Architect Jessie Carroll on Designing From a Place of Empathy
As a young architect at Whitten Architects and an instructor at the University of Maine at Augusta, Carroll has a wealth of design experience, but it wasn’t until she renovated her own home that she had the opportunity to really test her theories. In her MH+D Inside Out interview, Carroll reveals what her renovation taught her about design and what lessons she passes on to her students.
Q. You recently bought and renovated your first house. Can you tell me about that?
A. When I first bought the house, it looked like it hadn’t been touched since the 1960s. It had green shag carpet and faux wood paneling. The can opener was built into the cabinetry, as was the built-in paper towel holder, and it had glittery flower imprints on the ceilings—it was very “of an era.” It was a very simple renovation because the house knew what it wanted to be, so I respected the character of the home but brought it up to date.
Q. What did you learn from the process?
A. I learn so much from every project I’m involved in. Construction’s messy, and the process is never black and white. Things happen, things come up. And there are always opportunities to improve on the original design. I feel very lucky to have played in my own house that way and tested budget-driven design, and I can bring that knowledge to my clients, too.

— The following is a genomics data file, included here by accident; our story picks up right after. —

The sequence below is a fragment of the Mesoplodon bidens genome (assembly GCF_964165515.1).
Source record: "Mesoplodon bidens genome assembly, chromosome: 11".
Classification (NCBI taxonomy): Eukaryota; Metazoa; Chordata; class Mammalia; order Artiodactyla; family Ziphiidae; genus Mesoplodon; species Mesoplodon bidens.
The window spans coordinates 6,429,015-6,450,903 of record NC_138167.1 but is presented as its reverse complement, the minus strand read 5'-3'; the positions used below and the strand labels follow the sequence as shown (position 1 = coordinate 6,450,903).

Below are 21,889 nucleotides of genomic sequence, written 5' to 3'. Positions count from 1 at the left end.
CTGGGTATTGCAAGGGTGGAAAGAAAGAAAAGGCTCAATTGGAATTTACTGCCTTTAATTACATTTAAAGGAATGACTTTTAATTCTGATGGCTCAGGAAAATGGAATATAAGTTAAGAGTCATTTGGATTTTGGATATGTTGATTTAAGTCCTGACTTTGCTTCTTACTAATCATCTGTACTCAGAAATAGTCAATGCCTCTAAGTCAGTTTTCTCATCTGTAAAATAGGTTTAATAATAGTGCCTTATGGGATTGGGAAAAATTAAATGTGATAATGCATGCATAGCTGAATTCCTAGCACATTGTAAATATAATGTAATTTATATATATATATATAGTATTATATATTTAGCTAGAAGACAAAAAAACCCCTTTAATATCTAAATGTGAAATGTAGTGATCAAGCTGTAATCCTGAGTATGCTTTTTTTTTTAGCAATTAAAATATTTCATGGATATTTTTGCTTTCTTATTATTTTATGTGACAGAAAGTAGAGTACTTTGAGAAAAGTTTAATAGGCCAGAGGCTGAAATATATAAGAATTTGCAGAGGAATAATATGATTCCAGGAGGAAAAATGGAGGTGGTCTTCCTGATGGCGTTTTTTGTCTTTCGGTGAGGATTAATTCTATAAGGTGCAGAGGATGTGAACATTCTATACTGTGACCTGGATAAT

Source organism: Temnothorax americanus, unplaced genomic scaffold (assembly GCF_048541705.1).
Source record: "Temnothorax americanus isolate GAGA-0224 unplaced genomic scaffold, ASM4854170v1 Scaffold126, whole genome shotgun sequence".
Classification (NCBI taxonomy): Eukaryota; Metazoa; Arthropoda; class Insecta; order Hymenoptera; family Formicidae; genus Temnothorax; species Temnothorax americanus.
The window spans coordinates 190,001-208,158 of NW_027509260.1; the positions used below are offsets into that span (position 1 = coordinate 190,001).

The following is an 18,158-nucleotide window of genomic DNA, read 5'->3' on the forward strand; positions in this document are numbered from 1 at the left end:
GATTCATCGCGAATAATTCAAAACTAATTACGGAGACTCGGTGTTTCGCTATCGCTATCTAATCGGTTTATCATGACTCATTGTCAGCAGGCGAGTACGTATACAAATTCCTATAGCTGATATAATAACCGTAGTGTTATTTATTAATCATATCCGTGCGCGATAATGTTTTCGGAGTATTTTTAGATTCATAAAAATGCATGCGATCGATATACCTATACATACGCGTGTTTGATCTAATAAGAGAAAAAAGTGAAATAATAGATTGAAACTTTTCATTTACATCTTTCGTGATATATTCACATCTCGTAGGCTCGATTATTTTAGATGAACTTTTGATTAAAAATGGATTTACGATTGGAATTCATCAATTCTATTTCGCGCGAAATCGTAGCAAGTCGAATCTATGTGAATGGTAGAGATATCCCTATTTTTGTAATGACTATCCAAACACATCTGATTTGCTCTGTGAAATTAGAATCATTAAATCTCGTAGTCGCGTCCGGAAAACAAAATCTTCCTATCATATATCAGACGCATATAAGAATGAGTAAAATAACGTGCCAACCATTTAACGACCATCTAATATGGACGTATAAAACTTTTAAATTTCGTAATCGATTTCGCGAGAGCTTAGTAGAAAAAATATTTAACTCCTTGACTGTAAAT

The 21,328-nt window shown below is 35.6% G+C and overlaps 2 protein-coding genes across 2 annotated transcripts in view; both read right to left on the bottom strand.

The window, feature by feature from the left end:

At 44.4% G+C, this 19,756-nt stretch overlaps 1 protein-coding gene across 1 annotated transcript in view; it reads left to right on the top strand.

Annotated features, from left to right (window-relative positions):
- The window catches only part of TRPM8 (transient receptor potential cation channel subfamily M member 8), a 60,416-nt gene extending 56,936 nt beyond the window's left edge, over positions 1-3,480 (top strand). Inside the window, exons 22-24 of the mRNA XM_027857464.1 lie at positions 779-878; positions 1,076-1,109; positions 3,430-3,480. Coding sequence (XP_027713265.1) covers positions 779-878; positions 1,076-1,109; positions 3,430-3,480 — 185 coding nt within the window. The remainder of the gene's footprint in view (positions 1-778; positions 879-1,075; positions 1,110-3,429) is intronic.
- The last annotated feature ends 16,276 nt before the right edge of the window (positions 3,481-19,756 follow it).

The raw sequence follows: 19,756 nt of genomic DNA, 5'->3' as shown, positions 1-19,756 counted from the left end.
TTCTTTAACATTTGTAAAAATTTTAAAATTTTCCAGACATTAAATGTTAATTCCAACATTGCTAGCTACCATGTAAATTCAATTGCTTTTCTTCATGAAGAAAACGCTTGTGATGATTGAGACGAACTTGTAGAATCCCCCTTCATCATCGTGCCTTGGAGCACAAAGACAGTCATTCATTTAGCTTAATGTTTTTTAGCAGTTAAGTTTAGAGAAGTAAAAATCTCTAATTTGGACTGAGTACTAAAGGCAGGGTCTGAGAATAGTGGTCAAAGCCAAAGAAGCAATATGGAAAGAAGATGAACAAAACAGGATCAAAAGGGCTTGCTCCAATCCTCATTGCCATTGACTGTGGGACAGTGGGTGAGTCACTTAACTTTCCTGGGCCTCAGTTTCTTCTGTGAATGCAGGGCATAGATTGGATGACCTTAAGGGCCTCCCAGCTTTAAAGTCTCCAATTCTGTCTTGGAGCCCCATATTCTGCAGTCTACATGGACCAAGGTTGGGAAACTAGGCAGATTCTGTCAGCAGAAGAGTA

Q. What’s an example of something you experimented with?
A. In this house particularly, I wanted to live in something that was small and easy to maintain. I got away with that by having interesting volume. If I didn’t have high ceilings with exposed beams and expansive glass, if I just had big walls and small openings, I would feel like I was living in a small space. In my house now I connect to the landscape. I visually go outside when I’m sitting at my kitchen table or on my couch. I can live smaller but feel that I’m living much bigger.
Q. You also teach an architecture class at the University of Maine. What’s one activity you do with your students?
A. I have them put sticky notes on the board with their preconceptions about architects. A lot of similar comments come up. One is that architects are egocentric, but that’s not how I practice. I design from a place of empathy and listening, especially when I’m working on a residential project. This is someone’s home. My goal is that my clients are ecstatic about their house, and that’s why I do what I do.
Our MH+D Inside Out series features interviews with creators from our community and gets inside some of the top minds in the design industry. Read on for their stories, tips, and sources of inspiration.